Robert Mangold invited Alex Bacon to his Manhattan pied-à-terre to discuss his upcoming show of new paintings at Pace Gallery (April 4 – May 3, 2014) in the context of the arc of his five-decade long career.
Alex Bacon (Rail): What was it like working in New York in the ’60s?
Robert Mangold: It was a very live art scene then, there was a lot going on. Pop Art had just happened and Minimalism was forming, but hadn’t really taken off yet. By 1965 things were really changing.
I’d spent four years at the Cleveland Institute of Art, and two years at Yale, and I wanted to get out of the student syndrome. A lot of us came to New York at the same time from Yale, so there were people we knew, and we quickly met others. For example, I knew Sol LeWitt and Bob Ryman really well. We were all living at 163 Bowery, which had been a factory that made political buttons, “ban the bomb” and such, and they were moving out—$180 a month for all three floors. The critic Lucy Lippard, who told us about these lofts, lived on the second floor with Ryman, her husband, and me and my wife, Sylvia Plimack Mangold, had the top floor.
Rail: Did you know LeWitt and Ryman first, and best, because you were all guards at MoMA?
Mangold: Yeah. I wasn’t guard at the same time as Ryman, but that’s where I met Sol. Being a guard was a good deal in those days. You got union wage, and even health benefits. The museum didn’t open until 11 a.m., and it was over at 6 p.m., so it was a short day and it left you a lot of time to work, and you got a chance to just stand around looking at paintings and sculptures. I think there was a big Picasso show while I was a guard, but I wasn’t one for that long, just for the summer while the other guards were on vacation. I was a replacement, and then when fall came I got a job up in the library, which was also neat because you got to spend time looking at all the publications and the things that they had on file.
Rail: In your first couple of shows you were doing work that was somewhere between hard-edged abstraction and Pop.
Mangold: I was trying to assimilate the Pop position with what I really liked about Abstract Expressionism—the kind of monumental quality it had. Barnett Newman was probably the most important figure for me at that time, especially because he was very friendly and came to openings. He was very involved in the younger generation. Ad Reinhardt was too, but I wasn’t connected to him. I was more directly involved in what Newman was doing. Reinhardt was a little too much of a geometric artist, and I had turned my back on that idea. Not that I didn’t, and don’t, like Mondrian and so on, but that seemed so European, and Reinhardt seemed to come from that.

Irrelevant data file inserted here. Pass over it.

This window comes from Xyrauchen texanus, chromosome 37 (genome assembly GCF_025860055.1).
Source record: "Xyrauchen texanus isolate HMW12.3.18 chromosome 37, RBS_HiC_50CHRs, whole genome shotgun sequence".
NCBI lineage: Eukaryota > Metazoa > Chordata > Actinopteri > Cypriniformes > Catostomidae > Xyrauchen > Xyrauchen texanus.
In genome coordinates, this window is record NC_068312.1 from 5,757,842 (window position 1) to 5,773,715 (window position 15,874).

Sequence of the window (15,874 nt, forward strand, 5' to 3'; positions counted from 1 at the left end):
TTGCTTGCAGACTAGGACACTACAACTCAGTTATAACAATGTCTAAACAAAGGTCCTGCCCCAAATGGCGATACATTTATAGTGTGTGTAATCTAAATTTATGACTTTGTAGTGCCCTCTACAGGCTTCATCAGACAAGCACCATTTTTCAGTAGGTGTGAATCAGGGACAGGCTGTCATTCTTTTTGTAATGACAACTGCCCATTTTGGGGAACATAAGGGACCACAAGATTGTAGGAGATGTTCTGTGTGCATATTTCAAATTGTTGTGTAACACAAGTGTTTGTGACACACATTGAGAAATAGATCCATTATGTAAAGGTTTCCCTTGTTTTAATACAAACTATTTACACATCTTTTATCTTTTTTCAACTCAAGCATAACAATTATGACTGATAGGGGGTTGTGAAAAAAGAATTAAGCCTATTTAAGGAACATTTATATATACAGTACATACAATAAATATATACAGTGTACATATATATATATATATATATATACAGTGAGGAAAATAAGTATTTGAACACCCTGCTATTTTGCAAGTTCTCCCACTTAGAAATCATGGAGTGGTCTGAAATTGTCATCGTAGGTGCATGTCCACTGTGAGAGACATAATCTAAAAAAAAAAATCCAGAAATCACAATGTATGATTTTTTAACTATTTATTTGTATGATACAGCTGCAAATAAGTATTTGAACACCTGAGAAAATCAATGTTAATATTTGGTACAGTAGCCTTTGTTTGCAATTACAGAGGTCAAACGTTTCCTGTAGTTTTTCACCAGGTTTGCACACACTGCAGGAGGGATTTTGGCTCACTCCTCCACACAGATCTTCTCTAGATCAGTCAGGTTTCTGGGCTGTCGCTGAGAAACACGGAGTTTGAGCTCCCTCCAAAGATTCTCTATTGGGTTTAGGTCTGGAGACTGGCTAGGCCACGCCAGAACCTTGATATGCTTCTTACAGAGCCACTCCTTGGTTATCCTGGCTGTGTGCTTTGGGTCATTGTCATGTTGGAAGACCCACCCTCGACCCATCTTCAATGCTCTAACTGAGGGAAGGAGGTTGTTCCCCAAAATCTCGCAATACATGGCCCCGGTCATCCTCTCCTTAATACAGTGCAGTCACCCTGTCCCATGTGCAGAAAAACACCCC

There was something in Newman’s work, and in Rothko’s, that presented a very different idea of an image. In a Newman there’d be all this blue, say, with one white stripe, which established a relationship between you, the viewer, and the field as a whole. In fact, calling it a field is a mistake in language. It was more like a wall of color. Rothko was a different kind of stimulus, one that was so full of emotion, and that interested me too, but I didn’t know how to deal with it. I just put it aside for the moment, because I didn’t know how to fit it into what I was doing.
Rail: Did you get anything else out of living in the city at that time? Other than being exposed to the great artists of the preceding generation?
Mangold: At that time New York was a very exciting place in general. I grew up in the country, and then went to school in Cleveland and New Haven, so moving to lower Manhattan, which was so industrial, was a big change. You’d go outside and smell soot from the trucks—there were no anti-pollution devices in those days. Even in the subways there was a kind of grit, nothing was genteel.
In a sense New York wasn’t very cultural then. I mean, we were living on the Bowery and there were quite a few artists down there, but there wasn’t much, certainly not an art scene. You knew a few people who would come and look at your work, or stop by your studio, and you would stop by and see what they were doing, but you could see everything fairly easily. There weren’t that many galleries. A few were downtown, but basically you could get started at 57th Street and walk up to 86th Street and see everything in one day.